Sean Bean loves him some Medieval storytelling. Of most recent history, he is attached to HBO’s Game of Thrones and now getting the lead in the gritty tale of the Bubonic Plague, Black Death, from Magnolia Pictures.
Outside of Monty Python’s Holy Grail, not many cinematic representations of the Black Plague come to mind very easily, and that’s where this film is planning on stepping in (with less British humor and more gore). Here’s the official synopsis.
The year is 1348. Europe has fallen under the shadow of the Black Death. As the plague decimates all in its path, fear and superstition are rife. In this apocalyptic environment, the church is losing its grip on the people. There are rumors of a village, hidden in marshland that the plague cannot reach. There is even talk of a necromancer who leads the village and is able to bring the dead back to life. Ulric (Sean Bean), a fearsome knight, is charged by the church to investigate these rumors.
He enlists the guidance of a novice monk, Osmund (Eddie Redmayne) to lead him and his band of mercenary soldiers to the marshland, but Osmund has other motives for leaving his monastery. Their journey to the village and events that unfold take them into the heart of darkness and to horrors that will put Osmunds faith in himself and his love for God to the ultimate test.
From what we got in the trailer, you can expect this to be a very gritty representation of the times, with plenty of guts and blood. Fun! Check out the trailer after the jump, and catch the flick in theaters on March 11th
Continue Reading →
This week’s pick is legendary filmmaker and pioneer of balletic death scenes Sam Peckinpah’s 1977 production of Cross of Iron. The film stars James Coburn (in one of his finest performances, and as one of Peckinpah’s go-to-actors) as Sgt. Rolf Steiner, a tough German soldier stationed on the Eastern Front in 1943 as the German army was being pushed back by the advancing Soviets.
Steiner is in command of a small squad who are attached to the main German column who are retreating from the Taman peninsula on the Black Sea coast following the German defeat at Stalingrad (one year earlier), which turned the tide of the war in the east. The story is that of conflict between Steiner and a new company commander Captain Stransky (Maximilian Schell), a Prussian aristocrat who covets the famed Iron Cross which is one of the highest awards given to a German soldier.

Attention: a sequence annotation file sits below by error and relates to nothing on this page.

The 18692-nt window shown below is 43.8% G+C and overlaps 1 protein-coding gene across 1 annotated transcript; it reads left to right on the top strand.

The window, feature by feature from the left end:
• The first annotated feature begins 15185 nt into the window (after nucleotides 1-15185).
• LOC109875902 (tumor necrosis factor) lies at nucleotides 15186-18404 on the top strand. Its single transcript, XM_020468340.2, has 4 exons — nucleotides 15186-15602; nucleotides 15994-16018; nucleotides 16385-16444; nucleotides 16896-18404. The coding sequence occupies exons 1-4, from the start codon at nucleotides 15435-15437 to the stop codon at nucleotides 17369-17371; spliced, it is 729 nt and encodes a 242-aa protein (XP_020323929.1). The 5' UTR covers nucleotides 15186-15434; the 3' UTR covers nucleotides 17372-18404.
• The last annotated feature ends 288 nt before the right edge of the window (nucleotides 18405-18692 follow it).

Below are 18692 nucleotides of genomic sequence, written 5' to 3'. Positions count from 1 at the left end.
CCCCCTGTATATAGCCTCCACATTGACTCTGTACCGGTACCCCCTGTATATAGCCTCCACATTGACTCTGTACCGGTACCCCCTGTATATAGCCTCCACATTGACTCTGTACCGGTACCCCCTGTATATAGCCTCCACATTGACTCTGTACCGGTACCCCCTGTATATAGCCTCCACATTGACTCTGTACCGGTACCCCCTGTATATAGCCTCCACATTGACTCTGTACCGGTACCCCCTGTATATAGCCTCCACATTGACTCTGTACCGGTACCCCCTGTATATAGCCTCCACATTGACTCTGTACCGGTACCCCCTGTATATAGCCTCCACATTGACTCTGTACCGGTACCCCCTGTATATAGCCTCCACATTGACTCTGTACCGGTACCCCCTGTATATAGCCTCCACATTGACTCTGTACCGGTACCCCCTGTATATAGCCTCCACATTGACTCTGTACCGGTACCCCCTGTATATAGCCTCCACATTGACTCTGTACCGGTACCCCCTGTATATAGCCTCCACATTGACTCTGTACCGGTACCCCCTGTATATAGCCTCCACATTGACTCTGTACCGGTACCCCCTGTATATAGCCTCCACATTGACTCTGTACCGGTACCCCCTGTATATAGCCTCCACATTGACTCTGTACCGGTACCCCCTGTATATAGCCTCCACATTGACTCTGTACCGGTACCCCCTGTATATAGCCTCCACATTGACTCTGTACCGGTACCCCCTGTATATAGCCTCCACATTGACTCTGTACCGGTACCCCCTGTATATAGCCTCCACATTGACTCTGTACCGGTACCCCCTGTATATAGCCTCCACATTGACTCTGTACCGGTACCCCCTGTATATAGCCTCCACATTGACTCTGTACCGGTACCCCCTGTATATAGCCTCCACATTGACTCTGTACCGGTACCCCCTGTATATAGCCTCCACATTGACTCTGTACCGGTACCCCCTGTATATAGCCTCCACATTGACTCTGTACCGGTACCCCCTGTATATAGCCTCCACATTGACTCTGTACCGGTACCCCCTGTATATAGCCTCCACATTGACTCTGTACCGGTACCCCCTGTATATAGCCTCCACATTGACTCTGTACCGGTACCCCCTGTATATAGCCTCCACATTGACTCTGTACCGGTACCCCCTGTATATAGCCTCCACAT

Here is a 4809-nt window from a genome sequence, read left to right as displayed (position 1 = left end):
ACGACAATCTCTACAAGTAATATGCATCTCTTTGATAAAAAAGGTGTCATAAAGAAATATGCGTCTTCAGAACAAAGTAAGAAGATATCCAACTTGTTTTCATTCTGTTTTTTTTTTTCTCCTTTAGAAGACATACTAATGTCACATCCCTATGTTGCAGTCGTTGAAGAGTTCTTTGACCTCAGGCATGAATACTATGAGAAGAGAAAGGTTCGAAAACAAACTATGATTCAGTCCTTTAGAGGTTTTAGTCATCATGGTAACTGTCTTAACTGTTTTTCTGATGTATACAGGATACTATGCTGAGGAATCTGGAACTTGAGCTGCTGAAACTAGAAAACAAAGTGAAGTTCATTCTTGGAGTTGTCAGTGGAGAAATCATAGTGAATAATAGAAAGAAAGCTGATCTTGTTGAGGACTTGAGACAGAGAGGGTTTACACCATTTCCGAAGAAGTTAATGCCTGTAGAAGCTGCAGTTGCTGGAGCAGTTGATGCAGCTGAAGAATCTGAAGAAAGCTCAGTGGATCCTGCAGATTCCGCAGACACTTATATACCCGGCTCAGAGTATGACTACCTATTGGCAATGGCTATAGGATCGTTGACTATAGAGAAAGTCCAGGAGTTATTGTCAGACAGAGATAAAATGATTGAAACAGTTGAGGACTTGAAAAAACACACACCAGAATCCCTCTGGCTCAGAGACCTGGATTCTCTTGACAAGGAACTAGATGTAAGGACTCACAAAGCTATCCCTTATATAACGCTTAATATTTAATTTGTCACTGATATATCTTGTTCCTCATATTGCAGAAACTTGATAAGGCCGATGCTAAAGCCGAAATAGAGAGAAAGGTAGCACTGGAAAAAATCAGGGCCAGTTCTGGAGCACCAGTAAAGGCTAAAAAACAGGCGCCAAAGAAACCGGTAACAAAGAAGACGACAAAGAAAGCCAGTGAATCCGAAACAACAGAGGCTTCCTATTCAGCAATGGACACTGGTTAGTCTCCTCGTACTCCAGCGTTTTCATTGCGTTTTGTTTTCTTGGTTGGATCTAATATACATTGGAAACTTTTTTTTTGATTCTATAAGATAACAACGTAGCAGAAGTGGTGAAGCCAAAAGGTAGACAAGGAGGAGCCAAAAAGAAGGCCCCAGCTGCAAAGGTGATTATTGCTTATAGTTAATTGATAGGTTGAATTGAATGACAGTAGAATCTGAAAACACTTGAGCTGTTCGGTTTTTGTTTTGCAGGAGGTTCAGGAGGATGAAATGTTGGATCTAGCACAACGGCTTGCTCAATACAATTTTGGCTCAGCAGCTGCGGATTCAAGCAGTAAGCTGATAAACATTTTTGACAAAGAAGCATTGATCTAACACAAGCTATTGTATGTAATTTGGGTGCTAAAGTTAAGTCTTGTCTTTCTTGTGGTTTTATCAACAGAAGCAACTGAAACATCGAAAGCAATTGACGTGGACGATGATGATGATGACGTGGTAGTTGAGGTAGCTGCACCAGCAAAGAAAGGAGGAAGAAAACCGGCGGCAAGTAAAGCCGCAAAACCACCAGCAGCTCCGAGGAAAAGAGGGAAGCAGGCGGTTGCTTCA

Cross of Iron was Peckinpah’s only war film that shows the audience the kind of war that was being fought on the Eastern Front, and that it was the last place a German soldier wanted to go. Steiner (Coburn) is tired of war and has very little respect for those in charge. When Stransky reports to his new commander, Colonel Brandt (played by veteran British actor James Mason), he tells the Colonel that he applied for a transfer from occupied France to the Eastern Front in order to win the Iron Cross.
The Colonel’s adjutant, Captain Kiesel (the great character actor David Warner) who is also sick of war and military politics, scoffs at Stransky and his naive outlook. Steiner is introduced to Stransky who is told of his exploits. Stransky promotes Steiner to Staff Sgt. in order to curry favor. Steiner shows overt contempt and little appreciation for Stransky as a German officer. To Steiner, Stransky is the real enemy with false notions of heroism and bravery.
Continue Reading →